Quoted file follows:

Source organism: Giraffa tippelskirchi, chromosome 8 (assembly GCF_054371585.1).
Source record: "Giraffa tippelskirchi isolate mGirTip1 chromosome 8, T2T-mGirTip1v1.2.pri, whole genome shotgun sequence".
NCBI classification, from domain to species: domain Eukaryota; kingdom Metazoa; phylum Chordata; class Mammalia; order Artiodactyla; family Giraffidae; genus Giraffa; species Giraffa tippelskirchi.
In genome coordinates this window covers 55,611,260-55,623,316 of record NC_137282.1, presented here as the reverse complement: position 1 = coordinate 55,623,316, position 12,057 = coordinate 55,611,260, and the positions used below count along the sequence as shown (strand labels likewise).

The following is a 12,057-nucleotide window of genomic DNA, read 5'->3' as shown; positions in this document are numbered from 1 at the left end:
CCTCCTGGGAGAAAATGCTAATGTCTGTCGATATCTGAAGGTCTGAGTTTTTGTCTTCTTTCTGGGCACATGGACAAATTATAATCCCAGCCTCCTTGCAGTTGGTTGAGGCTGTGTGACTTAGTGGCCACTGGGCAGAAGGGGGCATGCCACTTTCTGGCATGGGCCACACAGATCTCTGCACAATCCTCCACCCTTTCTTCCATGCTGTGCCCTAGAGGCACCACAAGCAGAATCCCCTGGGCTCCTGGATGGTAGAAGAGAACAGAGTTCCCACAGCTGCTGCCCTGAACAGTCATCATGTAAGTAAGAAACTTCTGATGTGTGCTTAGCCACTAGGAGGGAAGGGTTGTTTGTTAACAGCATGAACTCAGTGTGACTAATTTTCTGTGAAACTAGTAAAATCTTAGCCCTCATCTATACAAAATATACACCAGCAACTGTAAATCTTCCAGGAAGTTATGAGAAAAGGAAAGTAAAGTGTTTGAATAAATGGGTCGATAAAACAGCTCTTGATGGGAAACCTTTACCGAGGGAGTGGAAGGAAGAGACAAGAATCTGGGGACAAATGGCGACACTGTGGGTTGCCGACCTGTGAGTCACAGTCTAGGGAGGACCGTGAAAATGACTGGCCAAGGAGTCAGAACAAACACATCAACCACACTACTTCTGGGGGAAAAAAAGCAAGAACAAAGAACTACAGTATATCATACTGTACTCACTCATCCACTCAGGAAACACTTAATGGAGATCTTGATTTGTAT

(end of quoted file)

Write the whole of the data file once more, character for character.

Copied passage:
Source organism: Giraffa tippelskirchi, chromosome 8 (assembly GCF_054371585.1).
Source record: "Giraffa tippelskirchi isolate mGirTip1 chromosome 8, T2T-mGirTip1v1.2.pri, whole genome shotgun sequence".
NCBI classification, from domain to species: domain Eukaryota; kingdom Metazoa; phylum Chordata; class Mammalia; order Artiodactyla; family Giraffidae; genus Giraffa; species Giraffa tippelskirchi.
In genome coordinates this window covers 55,611,260-55,623,316 of record NC_137282.1, presented here as the reverse complement: position 1 = coordinate 55,623,316, position 12,057 = coordinate 55,611,260, and the positions used below count along the sequence as shown (strand labels likewise).

The following is a 12,057-nucleotide window of genomic DNA, read 5'->3' as shown; positions in this document are numbered from 1 at the left end:
CCTCCTGGGAGAAAATGCTAATGTCTGTCGATATCTGAAGGTCTGAGTTTTTGTCTTCTTTCTGGGCACATGGACAAATTATAATCCCAGCCTCCTTGCAGTTGGTTGAGGCTGTGTGACTTAGTGGCCACTGGGCAGAAGGGGGCATGCCACTTTCTGGCATGGGCCACACAGATCTCTGCACAATCCTCCACCCTTTCTTCCATGCTGTGCCCTAGAGGCACCACAAGCAGAATCCCCTGGGCTCCTGGATGGTAGAAGAGAACAGAGTTCCCACAGCTGCTGCCCTGAACAGTCATCATGTAAGTAAGAAACTTCTGATGTGTGCTTAGCCACTAGGAGGGAAGGGTTGTTTGTTAACAGCATGAACTCAGTGTGACTAATTTTCTGTGAAACTAGTAAAATCTTAGCCCTCATCTATACAAAATATACACCAGCAACTGTAAATCTTCCAGGAAGTTATGAGAAAAGGAAAGTAAAGTGTTTGAATAAATGGGTCGATAAAACAGCTCTTGATGGGAAACCTTTACCGAGGGAGTGGAAGGAAGAGACAAGAATCTGGGGACAAATGGCGACACTGTGGGTTGCCGACCTGTGAGTCACAGTCTAGGGAGGACCGTGAAAATGACTGGCCAAGGAGTCAGAACAAACACATCAACCACACTACTTCTGGGGGAAAAAAAGCAAGAACAAAGAACTACAGTATATCATACTGTACTCACTCATCCACTCAGGAAACACTTAATGGAGATCTTGATTTGTAT